• HOWEVER: High savings rate, exposure to German and Emerging Market economies, less dependant on foreign creditors and therefore more flexible

Ireland – The Public Prefers a Default

  1. HUGE BAILOUT – amounting to 60% of GDP vs. “only” 47% for Greece
  2. POTENTIAL FOR DEFAULT – 57% of the public believe the country will not be able to support the annual interest payments involved with this debt burden (€5bn over 9 years) and would prefer the government to DEFAULT on its commitments
  3. PROTEST and INTERNATIONAL IMPACT – 50,000 took to streets to protest against the Government’s plan to cut the budget deficit. The UK has £140bn exposure to Irish banks

Greece – Flirting with Insolvency

  1. STRUCTURAL LIMITATIONS“overblown state sector”, “uncompetitive and relatively closed economy”
  2. SOLVENCY – It has been argued that the bailout package will only prevent Greece from insolvency for ~a year
  3. CIVIL UNREST – has been seen in response to social program cutbacks

Spain – Pulling a “Sickie”

  1. UNEMPLOYMENT and a potential for DEFAULT – the highest in the EU at around 20% of the population. A third of private sector debt (€0.6tn) was generated from the housing boom and liable to default.
  2. INTEREST PAYMENTS HAVE JUMPED – Since Oct, yields have jumped from 4% to 5% leading to a larger debt burden as a percentage of GDP
  3. SOCIAL UNREST – Just the other week we saw one of the largest “sickies” thrown by their air traffic workers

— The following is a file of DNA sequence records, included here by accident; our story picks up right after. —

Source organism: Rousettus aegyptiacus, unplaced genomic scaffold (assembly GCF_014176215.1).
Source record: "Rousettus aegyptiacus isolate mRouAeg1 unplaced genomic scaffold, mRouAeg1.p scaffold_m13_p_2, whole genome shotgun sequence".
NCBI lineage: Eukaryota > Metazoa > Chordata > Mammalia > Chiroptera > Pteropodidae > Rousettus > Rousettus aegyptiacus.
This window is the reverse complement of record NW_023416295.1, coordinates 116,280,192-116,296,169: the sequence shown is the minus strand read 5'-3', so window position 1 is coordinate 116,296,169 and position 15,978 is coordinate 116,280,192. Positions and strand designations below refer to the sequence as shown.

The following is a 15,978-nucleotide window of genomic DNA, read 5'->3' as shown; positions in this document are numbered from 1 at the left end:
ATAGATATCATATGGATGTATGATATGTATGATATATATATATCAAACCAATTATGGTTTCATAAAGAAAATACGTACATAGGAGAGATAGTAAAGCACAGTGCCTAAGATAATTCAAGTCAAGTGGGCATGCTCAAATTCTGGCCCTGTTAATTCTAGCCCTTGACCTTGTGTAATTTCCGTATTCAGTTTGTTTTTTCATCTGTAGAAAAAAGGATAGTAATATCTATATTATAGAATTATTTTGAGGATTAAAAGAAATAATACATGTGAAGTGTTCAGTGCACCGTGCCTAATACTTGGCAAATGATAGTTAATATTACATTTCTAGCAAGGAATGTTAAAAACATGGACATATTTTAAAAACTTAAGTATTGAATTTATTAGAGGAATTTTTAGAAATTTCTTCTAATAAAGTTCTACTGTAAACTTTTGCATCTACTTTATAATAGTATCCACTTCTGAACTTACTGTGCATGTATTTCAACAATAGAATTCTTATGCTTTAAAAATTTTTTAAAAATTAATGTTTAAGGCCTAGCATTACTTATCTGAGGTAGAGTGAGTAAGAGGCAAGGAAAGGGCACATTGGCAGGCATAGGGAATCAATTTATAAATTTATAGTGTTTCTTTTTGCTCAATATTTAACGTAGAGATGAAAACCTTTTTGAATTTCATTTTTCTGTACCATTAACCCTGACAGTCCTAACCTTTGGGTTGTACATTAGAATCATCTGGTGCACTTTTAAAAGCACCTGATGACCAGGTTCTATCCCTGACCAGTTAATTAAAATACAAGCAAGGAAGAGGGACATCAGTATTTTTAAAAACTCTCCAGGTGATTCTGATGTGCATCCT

Hungary – The Government Can’t Win

Although not within the PIIGS acronym – it is important nonetheless to mention this economy at this point and a great example of the potential impacts to investment. It’s a case that highlights the Government can’t win – if it decides that instead of implementing austerity programs eliciting social unrest, it will instead employ more crowd-pleasing reforms, it will get punished nonetheless….

  • DOWNGRADED – Moody’s has downgraded its debt to the lowest investment grade status. One more downgrade and it changes classification and those restricted to investing in Investment Grade debt only will be forced to sell, regardless of any other factors. Great opportunity to pick up dent at a discount (whilst watching the quality of the issuer!)
  • REASON – Short term (less antagonistic) measures are not sustainable – special taxes and utilising private pension schemes to fill holes! The Government is relying on future growth to afford its pension liability in the future and anyone not transferring to a state pension by end Jan may lose 70% of their pension value.

Contrast with the Core

Just to contast these economies with the one seeming to be driving force behind the union – Germany’s deficit could potentially fall to the 3% EU limit next year

INVESTMENT INSIGHT: When investing in the EU – differentiate between countries!